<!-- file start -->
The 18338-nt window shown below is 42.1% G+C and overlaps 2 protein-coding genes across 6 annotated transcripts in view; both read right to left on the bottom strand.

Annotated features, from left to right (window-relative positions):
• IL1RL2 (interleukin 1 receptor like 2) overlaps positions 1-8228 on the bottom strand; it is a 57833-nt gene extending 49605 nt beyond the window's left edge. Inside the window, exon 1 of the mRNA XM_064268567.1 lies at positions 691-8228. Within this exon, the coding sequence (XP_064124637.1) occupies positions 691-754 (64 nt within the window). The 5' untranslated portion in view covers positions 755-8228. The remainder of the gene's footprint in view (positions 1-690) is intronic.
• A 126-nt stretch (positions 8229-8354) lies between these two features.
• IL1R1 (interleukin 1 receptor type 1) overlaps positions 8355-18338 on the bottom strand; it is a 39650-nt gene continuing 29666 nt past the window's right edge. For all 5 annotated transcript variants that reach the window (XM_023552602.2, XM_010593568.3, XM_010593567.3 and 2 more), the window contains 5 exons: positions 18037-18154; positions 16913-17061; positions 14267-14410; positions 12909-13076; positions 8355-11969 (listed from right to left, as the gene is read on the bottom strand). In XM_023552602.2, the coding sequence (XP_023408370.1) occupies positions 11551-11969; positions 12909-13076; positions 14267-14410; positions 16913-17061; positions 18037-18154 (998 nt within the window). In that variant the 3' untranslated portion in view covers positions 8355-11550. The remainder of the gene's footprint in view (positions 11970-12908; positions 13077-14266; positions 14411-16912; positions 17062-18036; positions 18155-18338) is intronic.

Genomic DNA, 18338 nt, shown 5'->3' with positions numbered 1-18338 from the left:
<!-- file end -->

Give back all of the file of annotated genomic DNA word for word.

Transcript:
The 18338-nt window shown below is 42.1% G+C and overlaps 2 protein-coding genes across 6 annotated transcripts in view; both read right to left on the bottom strand.

Annotated features, from left to right (window-relative positions):
• IL1RL2 (interleukin 1 receptor like 2) overlaps positions 1-8228 on the bottom strand; it is a 57833-nt gene extending 49605 nt beyond the window's left edge. Inside the window, exon 1 of the mRNA XM_064268567.1 lies at positions 691-8228. Within this exon, the coding sequence (XP_064124637.1) occupies positions 691-754 (64 nt within the window). The 5' untranslated portion in view covers positions 755-8228. The remainder of the gene's footprint in view (positions 1-690) is intronic.
• A 126-nt stretch (positions 8229-8354) lies between these two features.
• IL1R1 (interleukin 1 receptor type 1) overlaps positions 8355-18338 on the bottom strand; it is a 39650-nt gene continuing 29666 nt past the window's right edge. For all 5 annotated transcript variants that reach the window (XM_023552602.2, XM_010593568.3, XM_010593567.3 and 2 more), the window contains 5 exons: positions 18037-18154; positions 16913-17061; positions 14267-14410; positions 12909-13076; positions 8355-11969 (listed from right to left, as the gene is read on the bottom strand). In XM_023552602.2, the coding sequence (XP_023408370.1) occupies positions 11551-11969; positions 12909-13076; positions 14267-14410; positions 16913-17061; positions 18037-18154 (998 nt within the window). In that variant the 3' untranslated portion in view covers positions 8355-11550. The remainder of the gene's footprint in view (positions 11970-12908; positions 13077-14266; positions 14411-16912; positions 17062-18036; positions 18155-18338) is intronic.

Genomic DNA, 18338 nt, shown 5'->3' with positions numbered 1-18338 from the left: